Music Competition Preparation Ultimate Guide: What To Bring and How To Win

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Rose Park   03/14/21 updated 11/29/21 • 4 min read

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The quality of a performance varies depending on the quality of preparation. In this article, I will introduce some of the must-have items for musicians when they prepare for music competitions and auditions. It also includes practical mental tips which will help you feel less anxious about the performance.

Music Competition Preparation Guide - Rose Park - Lesson With You

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Before The Music Competition

1.Eat and sleep well
A live performance requires a tremendous amount of energy and focus. You also need to prepare for an adrenaline rush at climax in the performance. The longer the program is, the more energy you need to go through. This is why your body should be physically ready for a good performance.

A sufficient amount of sleep reduces tiredness and gives you strength to live through the day. If you have a brief time for a nap or a rest hours before the performance (but not right before the performance!). Try it and see if it works for you. 

Eat well and keep hydrated. Avoid eating foods or drinking water too much though, because you don’t want to visit the bathroom and feel drowsy before the performance.

It’s very hard to make yourself eat and sleep well when you know there is a live performance coming up. But believe me, you will get used to being nervous as you do more competitions and auditions. Everyone has different levels of tolerating anxiety, so I can’t guarantee how long it will take for you to get used stage-fright. But it will improve as long as you try and go for the challenge. I’m certain of it.

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At The Music Competition

2. Music Score
This is the first thing to check on your list. The score is the only source you can rely on checking and reviewing the musical details. But don’t try to look at the score too much, otherwise you won’t have enough time to get mentally prepared for the performance.

Tip: Make sure you bring the right music.

3. Handkerchief
Handkerchief is a must-have item. It absorbs the sweat off of the hands and the instrument.

Tip: 100% Cotton handkerchief is the best. Towels don’t absorb sweat well.
Tip: For pianists, take your time swiping away sweat from the keyboard on the stage (along with adjusting the bench.)

4. Water
Keep hydrated. It regulates your body temperatures and improves your mood. Constant stage-fright will tire you out even before the performance. You will also experience a hand shake, dry mouth and dizziness if you aren’t well hydrated.

5. Metronome
Metronome is a tool that provides a regular pulse. Make sure to check the tempo of the pieces before you enter the audition room or stage. Stage-fright tends to make heartbeats go fast which could cause some major problems for fast pieces. A successful performance requires a full control in pulses from the beginning.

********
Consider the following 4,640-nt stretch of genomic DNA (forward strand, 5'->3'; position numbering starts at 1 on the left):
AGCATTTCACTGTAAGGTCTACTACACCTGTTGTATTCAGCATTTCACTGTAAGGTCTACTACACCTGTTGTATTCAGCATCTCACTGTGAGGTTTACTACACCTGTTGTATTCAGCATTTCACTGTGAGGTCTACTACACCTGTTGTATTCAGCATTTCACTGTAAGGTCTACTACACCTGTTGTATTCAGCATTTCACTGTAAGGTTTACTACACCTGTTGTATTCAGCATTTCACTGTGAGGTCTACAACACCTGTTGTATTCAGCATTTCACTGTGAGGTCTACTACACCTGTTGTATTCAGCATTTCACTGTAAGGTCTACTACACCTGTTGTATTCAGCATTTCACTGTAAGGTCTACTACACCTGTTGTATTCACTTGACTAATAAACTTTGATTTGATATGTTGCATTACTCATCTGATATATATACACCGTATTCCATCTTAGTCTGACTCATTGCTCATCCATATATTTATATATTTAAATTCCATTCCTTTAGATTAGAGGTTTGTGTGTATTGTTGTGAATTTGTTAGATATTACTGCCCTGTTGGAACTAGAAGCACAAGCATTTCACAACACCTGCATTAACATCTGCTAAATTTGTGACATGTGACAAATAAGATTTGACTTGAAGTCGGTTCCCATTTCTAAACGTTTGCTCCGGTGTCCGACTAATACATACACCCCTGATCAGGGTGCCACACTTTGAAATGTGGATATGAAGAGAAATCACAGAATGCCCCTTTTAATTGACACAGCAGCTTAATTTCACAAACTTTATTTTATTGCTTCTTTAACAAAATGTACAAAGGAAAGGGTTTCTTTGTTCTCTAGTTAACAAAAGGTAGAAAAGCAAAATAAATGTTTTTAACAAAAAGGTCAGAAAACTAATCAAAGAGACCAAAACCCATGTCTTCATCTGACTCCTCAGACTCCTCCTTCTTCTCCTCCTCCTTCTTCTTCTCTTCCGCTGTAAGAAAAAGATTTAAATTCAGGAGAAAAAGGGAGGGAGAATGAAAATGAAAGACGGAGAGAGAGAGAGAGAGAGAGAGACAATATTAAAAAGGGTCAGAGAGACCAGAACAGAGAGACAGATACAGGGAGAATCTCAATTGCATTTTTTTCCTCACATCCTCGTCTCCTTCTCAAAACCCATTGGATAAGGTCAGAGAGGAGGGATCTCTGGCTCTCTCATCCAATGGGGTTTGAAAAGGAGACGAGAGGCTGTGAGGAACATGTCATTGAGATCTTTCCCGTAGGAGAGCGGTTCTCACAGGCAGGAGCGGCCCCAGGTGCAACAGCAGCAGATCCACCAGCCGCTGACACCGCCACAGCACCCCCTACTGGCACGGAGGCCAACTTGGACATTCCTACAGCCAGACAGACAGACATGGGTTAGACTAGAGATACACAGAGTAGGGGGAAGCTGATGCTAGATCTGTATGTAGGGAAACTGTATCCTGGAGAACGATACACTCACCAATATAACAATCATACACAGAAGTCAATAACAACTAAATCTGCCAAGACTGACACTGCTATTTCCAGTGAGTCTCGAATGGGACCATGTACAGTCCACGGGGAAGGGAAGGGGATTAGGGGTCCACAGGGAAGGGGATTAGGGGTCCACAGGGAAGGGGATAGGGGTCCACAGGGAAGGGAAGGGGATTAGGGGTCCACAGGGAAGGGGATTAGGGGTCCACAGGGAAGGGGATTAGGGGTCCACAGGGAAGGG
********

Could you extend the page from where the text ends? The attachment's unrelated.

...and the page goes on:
Tip: Check the tempo often if the piece is relatively new.

6. Earphones
This is a supplemental item. Stage-fright can disturb your focus on remembering melodies and harmonies of the piece you’ve prepared. In this case, listen to a recording of the piece or a lesson you had with a teacher.

Tip: Use the earphones. Let’s not disturb others around you.

7. Hand warmer
One of the scariest moments for any musicians (except singers) is when your body doesn’t move the way you want due to coldness. It’s especially frustrating for pianists, violinists and woodwind players since their hands need to move quickly for pieces with fast techniques. If you can manage to get a hand warmer or even a blanket to warm your hands, that’d be great.

Music Competition Preparation Guide - Rose Park - Lesson With You

8. Snacks
Bring snacks you’re familiar with. As I mentioned before, you need enough energy to keep playing through. A brief snack time will relax your mind and forget about the performance for a bit.

Tip: Sweets are fine but it may not work for you if you easily experience sugar-rush.
Tip: Drinking coffee before the performance isn’t a bad thing but it doesn’t work well for every musician. 

9. Family
It is highly recommended for those who are new to performing in music competitions and auditions that they are accompanied and supported by a family member.

If your child is participating in a competition, try to make time to go and support them. It’s very important that your child feels supported by their parents because what they’re going to face on the stage is completely new to them.

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After The Music Competition

10. Relax and enjoy the achievement
First, be proud of what you did. Don’t worry about the result and take a day-off from practice. This is a perfect time to rest your body and mind for a fresh start. Spend time with your family and friends and celebrate your performance. 

11. Review your performance
When you resume practicing after the performance, take a moment to read music you’d played. Try to remember what you actually did in the performance. Did you miss or ignore any musical details? How did you feel in particular spots in the music? Were you able to keep a regular pulse throughout the piece?

Need Help with Preparing for Competitions?

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